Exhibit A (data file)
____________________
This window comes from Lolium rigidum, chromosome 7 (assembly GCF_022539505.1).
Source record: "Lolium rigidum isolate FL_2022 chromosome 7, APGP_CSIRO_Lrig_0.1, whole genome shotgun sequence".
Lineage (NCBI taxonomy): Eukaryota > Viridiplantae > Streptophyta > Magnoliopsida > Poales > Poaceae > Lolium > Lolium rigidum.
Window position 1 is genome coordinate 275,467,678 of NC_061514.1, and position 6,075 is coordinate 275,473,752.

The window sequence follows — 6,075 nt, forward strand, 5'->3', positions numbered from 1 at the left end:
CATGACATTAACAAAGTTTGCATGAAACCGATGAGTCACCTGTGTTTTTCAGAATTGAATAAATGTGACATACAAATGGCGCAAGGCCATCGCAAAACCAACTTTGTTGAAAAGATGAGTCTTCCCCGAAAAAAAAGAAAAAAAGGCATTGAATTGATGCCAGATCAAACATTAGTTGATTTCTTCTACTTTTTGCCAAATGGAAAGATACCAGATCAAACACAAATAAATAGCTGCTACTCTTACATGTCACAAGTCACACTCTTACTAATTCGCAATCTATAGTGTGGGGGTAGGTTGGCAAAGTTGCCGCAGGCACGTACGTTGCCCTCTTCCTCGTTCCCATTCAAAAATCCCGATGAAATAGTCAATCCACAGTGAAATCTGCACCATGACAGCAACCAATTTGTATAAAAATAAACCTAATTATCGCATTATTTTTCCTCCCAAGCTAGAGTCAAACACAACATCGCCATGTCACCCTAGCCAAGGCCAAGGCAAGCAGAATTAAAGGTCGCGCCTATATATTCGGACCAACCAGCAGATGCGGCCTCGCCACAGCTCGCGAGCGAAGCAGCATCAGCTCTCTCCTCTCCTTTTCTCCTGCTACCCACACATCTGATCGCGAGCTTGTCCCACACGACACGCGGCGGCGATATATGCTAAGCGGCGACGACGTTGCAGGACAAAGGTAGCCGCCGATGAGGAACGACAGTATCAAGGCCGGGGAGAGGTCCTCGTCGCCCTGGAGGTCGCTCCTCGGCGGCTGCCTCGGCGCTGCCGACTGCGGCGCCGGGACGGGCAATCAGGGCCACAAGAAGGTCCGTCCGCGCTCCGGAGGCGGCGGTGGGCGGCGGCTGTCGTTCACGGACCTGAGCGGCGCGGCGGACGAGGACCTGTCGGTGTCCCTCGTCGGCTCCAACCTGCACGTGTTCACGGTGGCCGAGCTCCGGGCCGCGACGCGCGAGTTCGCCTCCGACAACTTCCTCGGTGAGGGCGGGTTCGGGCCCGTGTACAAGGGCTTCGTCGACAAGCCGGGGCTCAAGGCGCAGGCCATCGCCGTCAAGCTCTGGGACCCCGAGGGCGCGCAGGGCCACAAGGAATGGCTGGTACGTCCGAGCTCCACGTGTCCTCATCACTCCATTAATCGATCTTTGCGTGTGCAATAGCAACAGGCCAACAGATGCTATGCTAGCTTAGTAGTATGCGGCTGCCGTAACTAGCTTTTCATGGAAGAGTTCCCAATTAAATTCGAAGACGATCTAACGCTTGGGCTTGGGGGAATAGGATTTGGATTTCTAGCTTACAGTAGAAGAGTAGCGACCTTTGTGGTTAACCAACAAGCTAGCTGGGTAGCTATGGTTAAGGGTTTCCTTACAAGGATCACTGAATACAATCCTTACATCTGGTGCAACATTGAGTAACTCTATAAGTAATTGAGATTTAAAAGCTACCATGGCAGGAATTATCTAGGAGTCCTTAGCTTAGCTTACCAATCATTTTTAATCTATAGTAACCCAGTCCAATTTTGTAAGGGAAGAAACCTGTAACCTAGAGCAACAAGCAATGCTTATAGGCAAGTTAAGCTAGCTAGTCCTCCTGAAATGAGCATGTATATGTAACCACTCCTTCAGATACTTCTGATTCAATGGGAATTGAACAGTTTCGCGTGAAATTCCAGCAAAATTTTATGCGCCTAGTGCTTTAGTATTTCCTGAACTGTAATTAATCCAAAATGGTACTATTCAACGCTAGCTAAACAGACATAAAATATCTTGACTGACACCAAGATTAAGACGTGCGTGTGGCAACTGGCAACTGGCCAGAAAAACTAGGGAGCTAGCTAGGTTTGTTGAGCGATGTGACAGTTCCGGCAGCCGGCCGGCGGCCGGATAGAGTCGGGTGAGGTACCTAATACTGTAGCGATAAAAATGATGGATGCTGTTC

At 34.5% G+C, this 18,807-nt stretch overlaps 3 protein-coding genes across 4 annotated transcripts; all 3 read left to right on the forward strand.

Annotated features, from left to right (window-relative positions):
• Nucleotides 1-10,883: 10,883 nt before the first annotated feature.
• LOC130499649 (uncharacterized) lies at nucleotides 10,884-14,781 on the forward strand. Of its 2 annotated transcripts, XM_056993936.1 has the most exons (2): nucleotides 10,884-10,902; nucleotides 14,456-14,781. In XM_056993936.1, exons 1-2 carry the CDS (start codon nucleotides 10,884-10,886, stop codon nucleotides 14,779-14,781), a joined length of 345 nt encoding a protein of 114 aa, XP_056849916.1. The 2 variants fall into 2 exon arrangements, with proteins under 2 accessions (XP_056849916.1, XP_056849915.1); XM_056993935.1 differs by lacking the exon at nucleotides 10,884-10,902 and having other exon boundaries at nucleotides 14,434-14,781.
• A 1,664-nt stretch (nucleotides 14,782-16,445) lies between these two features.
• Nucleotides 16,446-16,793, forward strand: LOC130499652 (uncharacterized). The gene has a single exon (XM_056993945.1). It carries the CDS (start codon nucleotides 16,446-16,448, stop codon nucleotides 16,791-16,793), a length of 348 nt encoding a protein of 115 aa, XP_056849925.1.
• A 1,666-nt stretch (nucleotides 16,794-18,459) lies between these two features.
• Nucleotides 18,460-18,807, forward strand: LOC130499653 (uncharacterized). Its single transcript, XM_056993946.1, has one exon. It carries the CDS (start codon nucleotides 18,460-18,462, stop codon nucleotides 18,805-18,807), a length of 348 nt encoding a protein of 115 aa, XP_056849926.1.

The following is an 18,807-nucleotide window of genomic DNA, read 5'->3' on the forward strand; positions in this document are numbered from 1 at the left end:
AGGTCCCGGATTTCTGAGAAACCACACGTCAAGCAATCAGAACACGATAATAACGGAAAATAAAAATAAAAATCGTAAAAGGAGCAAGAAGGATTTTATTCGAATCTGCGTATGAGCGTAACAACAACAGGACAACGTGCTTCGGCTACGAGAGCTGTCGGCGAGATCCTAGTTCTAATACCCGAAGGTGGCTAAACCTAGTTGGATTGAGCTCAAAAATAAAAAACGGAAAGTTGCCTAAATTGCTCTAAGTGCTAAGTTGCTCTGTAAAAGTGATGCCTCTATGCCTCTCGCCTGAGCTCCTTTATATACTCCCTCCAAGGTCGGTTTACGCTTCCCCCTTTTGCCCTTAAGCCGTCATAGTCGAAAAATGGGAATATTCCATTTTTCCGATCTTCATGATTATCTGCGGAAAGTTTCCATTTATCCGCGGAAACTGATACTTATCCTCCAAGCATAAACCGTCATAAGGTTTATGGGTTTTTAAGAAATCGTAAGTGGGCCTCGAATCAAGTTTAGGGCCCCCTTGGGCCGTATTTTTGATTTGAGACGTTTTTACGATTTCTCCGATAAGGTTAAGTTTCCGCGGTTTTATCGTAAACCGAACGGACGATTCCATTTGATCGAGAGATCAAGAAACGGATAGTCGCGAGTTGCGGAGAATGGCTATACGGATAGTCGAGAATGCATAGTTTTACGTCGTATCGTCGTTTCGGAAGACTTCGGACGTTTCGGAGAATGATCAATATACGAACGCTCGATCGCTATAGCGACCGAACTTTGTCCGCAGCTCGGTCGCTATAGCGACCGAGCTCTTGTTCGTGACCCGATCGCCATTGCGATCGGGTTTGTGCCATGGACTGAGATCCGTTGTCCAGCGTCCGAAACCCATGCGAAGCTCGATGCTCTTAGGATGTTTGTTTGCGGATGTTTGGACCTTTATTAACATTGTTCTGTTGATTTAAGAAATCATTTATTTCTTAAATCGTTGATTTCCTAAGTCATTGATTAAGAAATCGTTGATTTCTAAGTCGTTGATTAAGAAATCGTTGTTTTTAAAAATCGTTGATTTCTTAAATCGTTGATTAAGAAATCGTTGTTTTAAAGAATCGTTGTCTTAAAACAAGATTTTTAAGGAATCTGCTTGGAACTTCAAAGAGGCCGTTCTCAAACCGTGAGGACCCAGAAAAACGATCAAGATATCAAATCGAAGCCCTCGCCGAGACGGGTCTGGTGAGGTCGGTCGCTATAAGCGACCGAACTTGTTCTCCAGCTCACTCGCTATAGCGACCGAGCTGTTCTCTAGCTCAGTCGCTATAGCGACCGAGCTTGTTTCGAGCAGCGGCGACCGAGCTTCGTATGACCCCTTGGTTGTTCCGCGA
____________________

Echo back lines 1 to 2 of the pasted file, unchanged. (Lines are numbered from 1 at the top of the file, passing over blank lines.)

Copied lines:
This window comes from Lolium rigidum, chromosome 7 (assembly GCF_022539505.1).
Source record: "Lolium rigidum isolate FL_2022 chromosome 7, APGP_CSIRO_Lrig_0.1, whole genome shotgun sequence".